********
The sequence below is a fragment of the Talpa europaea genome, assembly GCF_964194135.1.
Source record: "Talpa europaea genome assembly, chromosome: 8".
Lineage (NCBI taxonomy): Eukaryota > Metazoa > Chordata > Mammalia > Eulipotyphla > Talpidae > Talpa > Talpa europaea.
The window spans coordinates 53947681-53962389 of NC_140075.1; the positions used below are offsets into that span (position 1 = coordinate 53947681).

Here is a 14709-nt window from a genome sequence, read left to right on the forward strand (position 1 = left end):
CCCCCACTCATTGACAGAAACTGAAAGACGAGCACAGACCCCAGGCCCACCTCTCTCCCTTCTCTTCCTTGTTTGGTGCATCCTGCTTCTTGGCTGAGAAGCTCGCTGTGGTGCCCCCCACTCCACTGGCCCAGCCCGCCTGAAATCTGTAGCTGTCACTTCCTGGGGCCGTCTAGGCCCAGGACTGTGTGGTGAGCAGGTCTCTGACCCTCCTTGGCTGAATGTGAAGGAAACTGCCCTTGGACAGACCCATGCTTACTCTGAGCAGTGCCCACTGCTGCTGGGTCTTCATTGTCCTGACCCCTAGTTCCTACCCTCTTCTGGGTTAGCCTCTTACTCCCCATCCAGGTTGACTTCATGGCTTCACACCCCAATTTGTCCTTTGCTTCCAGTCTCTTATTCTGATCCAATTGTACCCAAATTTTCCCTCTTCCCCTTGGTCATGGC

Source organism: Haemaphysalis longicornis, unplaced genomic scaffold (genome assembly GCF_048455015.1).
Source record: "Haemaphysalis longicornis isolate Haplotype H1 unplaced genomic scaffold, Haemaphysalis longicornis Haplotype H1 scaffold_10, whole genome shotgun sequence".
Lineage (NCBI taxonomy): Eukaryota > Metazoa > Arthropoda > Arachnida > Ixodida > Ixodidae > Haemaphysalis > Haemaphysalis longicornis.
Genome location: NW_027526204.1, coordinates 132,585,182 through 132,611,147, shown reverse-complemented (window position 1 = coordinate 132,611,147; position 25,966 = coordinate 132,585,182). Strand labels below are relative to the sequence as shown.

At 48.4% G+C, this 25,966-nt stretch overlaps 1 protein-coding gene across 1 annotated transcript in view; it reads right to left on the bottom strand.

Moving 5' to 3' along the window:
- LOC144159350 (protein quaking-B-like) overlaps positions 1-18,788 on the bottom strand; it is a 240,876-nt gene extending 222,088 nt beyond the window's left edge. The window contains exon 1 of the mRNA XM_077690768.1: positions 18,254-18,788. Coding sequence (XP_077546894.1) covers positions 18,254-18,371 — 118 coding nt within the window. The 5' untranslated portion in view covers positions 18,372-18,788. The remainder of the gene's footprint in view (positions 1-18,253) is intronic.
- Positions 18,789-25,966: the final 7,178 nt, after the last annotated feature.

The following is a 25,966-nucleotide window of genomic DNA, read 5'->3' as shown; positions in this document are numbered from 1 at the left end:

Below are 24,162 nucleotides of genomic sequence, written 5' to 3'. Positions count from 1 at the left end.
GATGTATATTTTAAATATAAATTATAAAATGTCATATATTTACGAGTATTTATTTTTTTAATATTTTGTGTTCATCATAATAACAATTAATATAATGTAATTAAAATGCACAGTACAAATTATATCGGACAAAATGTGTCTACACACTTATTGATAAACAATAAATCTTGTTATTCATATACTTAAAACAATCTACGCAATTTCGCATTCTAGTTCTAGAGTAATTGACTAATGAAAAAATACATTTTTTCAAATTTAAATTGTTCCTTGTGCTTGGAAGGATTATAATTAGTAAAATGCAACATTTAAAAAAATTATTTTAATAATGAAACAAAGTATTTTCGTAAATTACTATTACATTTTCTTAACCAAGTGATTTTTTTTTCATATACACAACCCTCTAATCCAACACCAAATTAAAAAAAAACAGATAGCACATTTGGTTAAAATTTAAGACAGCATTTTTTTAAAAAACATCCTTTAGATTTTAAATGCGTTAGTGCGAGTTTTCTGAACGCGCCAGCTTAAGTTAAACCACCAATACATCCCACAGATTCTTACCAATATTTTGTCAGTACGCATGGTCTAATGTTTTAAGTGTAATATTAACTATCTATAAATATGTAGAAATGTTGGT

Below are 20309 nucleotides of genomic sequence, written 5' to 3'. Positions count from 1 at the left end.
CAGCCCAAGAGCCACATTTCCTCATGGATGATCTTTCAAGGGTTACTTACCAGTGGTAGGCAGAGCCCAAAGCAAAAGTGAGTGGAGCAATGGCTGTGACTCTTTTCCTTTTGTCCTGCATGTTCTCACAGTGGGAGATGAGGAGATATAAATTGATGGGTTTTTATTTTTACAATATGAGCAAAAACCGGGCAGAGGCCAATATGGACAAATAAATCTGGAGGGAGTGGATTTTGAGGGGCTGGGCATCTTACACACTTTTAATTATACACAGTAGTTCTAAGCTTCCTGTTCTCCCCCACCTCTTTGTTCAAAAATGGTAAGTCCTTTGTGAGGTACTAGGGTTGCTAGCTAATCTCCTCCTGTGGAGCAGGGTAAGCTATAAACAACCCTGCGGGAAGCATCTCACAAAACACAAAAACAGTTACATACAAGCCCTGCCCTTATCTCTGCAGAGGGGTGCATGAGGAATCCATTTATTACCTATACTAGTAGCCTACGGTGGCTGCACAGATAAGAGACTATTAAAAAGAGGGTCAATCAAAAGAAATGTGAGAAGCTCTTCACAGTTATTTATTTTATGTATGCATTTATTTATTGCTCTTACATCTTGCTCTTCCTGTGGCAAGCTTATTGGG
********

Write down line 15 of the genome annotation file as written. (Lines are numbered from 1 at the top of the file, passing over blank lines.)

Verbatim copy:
The following is a 25,966-nucleotide window of genomic DNA, read 5'->3' as shown; positions in this document are numbered from 1 at the left end: